But that the Grinch just starting to ask his questions is also — would be a way to think about — how do we create that space to let people get to a good place that we have to create together, at their pace, or at a different pace? I don’t know.
Ms. Kimball Coe: Certainly, in my community it’s a slower pace, so I feel like I do have the space to measure a response, in a way. I’m always thinking about how do I show up? How do I show up in the world and in my community and beyond, and am I going to show up with an open mind, an open heart, and with curiosity? Or am I going to go in, guns blazing, looking for a high for my ego, and see if I can nail this interview right now, in a way? And it’s such a freeing way to live, if you can approach all of these interactions from a more open, curious perspective. That’s where I am, these days — “How am I bringing myself into a space?”
Mr. Giridharadas: We live in an age that loves the solution. One of the things you experience, when you’re a writer in this age who tries to partake in an age-old tradition of writing as criticism, as holding up a mirror, not as ten-point planning, is that you get shamed for not offering solutions. The number of times I’ve been at a cocktail party — I also, maybe, go to too many cocktail parties — but cornered by someone who’s like, “It’s all fine and good, the way you’ve exposed this problem, but what’s your plan?”
When we actually relax our need for solutions, I think we create space for two things, one of which you just talked about, which is curiosity, when you can actually, instead of saying, “How do you solve this?” — if you like Ta-Nehisi Coates’s work or are provoked by it, instead of being like, “OK, what’s your plan?” — let’s start some curiosity. What does he make you curious about? If you’re white, what does he make you — now that you’re unsettled or angry or agreeing or whatever, what are you left curious about?
And second, this idea of creating space for criticism, and understanding that criticism, too, is generative, to go back to that word you started with. And we’ve really — James Baldwin was generative. If you don’t think James Baldwin was generative, you’re missing the sociology of how a society works.
Ms. Tippett: I actually — we have to finish, but I actually want to read something you said here yesterday, in Chicago. “It is hardly the fault of the rest of us that those wielding unearned privilege bristle at surrendering it. But it is our problem. The burden of citizenship is committing to your fellow citizens and accepting that what is not your fault may be your problem.”
As we close, I just want to ask each of you, right now what makes you despair, and what gives you hope?
Ms. Kimball Coe: I’m despairing and both hopeful because of our children. And I’m thinking of children everywhere, but in rural communities, we’re deeply worried for our children. They’re facing a lot of hurdles and a lot of disparities. But they are also our hope, and they’re potentially our homecomers, the people who will come home and bring back all that knowledge that they got elsewhere and marry it with the knowledge that they were brought up on. And that is the hope for our communities, so I think our children are both of those things.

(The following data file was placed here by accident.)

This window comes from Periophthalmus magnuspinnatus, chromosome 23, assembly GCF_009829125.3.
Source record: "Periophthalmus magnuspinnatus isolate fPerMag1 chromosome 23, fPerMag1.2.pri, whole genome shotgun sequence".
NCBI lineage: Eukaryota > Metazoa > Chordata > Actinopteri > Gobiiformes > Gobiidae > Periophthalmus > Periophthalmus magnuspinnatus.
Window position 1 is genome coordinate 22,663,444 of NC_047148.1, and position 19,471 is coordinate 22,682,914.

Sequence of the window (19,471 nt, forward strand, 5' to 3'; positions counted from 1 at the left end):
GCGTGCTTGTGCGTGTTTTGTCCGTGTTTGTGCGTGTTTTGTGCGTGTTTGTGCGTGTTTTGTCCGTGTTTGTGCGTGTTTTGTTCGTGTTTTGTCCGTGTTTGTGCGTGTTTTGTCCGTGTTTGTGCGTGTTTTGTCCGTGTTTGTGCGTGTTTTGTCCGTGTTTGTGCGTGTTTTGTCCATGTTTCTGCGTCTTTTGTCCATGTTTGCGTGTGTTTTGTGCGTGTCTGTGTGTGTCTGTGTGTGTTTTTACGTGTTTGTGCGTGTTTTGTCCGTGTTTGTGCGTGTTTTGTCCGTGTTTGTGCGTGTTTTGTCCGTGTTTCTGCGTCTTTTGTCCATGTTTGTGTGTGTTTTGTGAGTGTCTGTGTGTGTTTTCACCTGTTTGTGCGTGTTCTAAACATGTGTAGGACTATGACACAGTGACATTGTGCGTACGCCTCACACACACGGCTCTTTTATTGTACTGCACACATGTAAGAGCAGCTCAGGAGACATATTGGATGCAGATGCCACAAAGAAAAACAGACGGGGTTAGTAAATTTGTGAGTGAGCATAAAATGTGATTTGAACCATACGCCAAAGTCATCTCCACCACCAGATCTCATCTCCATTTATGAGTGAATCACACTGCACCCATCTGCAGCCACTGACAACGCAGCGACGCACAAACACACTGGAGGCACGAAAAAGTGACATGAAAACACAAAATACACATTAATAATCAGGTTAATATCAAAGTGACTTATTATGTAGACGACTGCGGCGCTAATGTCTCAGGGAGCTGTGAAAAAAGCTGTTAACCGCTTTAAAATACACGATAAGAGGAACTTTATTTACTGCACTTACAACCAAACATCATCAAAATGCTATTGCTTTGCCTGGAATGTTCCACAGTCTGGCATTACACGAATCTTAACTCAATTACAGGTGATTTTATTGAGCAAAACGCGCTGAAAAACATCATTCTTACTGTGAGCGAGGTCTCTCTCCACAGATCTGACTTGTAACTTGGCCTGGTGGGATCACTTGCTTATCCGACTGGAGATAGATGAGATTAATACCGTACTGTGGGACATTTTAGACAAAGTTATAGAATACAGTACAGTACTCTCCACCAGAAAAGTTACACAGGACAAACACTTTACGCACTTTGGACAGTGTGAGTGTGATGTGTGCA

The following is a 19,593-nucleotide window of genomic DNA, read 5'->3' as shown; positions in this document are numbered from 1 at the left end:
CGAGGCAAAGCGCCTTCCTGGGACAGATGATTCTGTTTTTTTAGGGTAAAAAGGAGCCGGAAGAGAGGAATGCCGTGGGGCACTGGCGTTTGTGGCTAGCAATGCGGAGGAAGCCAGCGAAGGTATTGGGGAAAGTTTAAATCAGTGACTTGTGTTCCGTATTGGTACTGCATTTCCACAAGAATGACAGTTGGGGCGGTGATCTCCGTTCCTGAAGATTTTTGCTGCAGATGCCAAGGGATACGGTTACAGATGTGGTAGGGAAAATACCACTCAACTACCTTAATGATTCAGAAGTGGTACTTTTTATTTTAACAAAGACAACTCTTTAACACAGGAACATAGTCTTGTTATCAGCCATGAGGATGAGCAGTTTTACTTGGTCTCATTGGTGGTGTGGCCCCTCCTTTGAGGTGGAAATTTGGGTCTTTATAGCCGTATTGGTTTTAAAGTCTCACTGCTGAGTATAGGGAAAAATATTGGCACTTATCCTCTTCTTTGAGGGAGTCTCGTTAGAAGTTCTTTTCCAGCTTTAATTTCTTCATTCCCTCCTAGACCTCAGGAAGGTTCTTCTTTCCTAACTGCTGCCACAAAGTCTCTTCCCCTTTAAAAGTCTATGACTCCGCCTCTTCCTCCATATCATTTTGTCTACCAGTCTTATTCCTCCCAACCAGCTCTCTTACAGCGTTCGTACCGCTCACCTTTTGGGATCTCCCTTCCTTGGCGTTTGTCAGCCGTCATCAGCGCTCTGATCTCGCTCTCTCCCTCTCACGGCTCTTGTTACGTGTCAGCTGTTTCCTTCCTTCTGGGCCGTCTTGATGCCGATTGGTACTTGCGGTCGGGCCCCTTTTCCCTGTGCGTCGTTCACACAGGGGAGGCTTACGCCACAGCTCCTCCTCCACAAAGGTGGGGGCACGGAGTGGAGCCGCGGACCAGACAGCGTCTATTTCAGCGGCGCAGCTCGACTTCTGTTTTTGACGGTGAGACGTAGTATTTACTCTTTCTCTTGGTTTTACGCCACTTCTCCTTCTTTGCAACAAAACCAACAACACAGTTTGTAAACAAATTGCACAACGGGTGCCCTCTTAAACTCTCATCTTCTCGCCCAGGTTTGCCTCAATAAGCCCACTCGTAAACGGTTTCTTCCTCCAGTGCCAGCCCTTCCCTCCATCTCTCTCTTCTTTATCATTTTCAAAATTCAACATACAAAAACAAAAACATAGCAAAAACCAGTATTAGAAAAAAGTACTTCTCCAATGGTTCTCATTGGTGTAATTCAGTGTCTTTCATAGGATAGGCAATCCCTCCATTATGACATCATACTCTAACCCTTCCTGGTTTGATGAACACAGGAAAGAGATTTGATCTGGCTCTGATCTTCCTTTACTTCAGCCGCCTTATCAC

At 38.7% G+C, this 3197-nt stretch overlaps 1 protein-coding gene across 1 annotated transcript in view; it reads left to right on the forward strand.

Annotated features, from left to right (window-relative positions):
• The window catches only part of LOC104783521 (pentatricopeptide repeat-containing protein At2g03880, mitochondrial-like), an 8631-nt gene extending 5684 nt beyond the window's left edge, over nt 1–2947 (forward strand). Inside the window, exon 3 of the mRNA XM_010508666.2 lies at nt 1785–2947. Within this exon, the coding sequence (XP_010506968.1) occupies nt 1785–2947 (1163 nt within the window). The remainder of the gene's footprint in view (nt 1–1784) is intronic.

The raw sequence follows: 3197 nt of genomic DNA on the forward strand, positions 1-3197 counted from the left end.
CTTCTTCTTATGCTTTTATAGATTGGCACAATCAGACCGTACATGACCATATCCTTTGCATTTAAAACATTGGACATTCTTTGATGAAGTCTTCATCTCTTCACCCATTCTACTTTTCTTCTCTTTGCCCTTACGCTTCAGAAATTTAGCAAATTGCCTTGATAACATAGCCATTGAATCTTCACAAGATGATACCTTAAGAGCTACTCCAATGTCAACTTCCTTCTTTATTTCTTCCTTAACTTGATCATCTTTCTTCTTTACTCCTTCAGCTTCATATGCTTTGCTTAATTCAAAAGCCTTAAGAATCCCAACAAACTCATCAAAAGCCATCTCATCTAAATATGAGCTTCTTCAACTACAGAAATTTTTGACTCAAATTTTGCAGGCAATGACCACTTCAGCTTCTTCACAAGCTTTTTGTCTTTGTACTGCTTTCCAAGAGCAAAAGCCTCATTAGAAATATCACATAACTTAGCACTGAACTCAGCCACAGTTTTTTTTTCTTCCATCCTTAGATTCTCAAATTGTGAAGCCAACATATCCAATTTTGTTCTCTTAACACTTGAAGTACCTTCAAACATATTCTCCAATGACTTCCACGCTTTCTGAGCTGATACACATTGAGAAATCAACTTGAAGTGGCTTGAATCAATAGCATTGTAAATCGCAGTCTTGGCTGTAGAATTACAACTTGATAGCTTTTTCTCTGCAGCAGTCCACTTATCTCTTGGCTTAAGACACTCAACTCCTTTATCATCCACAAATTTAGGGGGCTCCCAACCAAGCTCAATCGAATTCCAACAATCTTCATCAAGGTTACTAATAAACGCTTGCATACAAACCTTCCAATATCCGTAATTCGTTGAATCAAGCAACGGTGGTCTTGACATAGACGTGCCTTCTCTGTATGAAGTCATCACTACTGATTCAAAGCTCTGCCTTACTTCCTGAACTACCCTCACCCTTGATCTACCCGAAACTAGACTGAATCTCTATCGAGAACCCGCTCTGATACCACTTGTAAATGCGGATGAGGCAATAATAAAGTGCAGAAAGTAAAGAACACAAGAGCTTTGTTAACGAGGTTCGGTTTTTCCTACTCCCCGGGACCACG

Ms. Tippett: Anand?
Mr. Giridharadas: I think the despair is that we’ve fallen not just out of love, but out of interest with each other. I actually think more and more of us love “our” America, but don’t necessarily love America or Americans. We love the ones we love. We love the ones who love us. It’s kind of become like a bad college relationship. We’re a country peopled by these rowdy, restless gamblers who tried to make it work, and I think we have lost our way. But I think if we can remember that the whole enterprise here is simply to try to make it work — that’s the experiment. That’s it. That’s how you get the “A.” We’re not trying to make it work to create wealth. We’re not trying to make it work to create innovation. We’re not trying to make it work to restore some illusory, lost greatness. We’re trying to make it work to make it work — and if we can make this work, it perhaps suggests that the world is not one as a world, but the world is actually one here, in America. What a great, great thing to try.
Ms. Tippett: I’m really grateful that you’re both in the world, and it’s a real honor to be in this conversation with you, and thank you all for coming.
Ms. Kimball Coe: Thank you.
[music: “Maedchen” by Metavari]
Ms. Tippett: Whitney Kimball Coe is the director of national programs, and coordinator of the National Rural Assembly, at the Center for Rural Strategies. Her piece about her local yoga class with her daughter and other writings can be found on the Center for Rural Strategies’ blog, The Daily Yonder. Anand Giridharadas is the author of two books, India Calling and The True American: Murder and Mercy in Texas. I also highly recommend his two TED talks. And you can watch both of their presentations at the Obama Foundation Summit at obama.org.
[music: “Maedchen” by Metavari]
Staff: On Being is Trent Gilliss, Chris Heagle, Lily Percy, Mariah Helgeson, Maia Tarrell, Marie Sambilay, Malka Fenyvesi, Erinn Farrell, Jill Gnos, Laurén Dørdal, and Gisell Calderón.
Ms. Tippett: Special thanks this week to the wonderful Obama Foundation team, especially Logan McClure, Hilary Cohen, Kavya Shankar, Brendan Sullivan, Chris Malloy, Neil Mehta, Rachel Reynolds, and Michael Strautmanis.
And this week, we also say farewell with deep gratitude to Trent Gilliss, our friend and a founding force of the On Being Project.
[music: “Mako” by Emancipator]
Ms. Tippett: Our lovely theme music is provided and composed by Zoë Keating. And the last voice you hear singing our final credits in each show is hip-hop artist Lizzo.
On Being was created at American Public Media. Our funding partners include:
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And the Lilly Endowment, an Indianapolis-based, private family foundation dedicated to its founders’ interests in religion, community development, and education.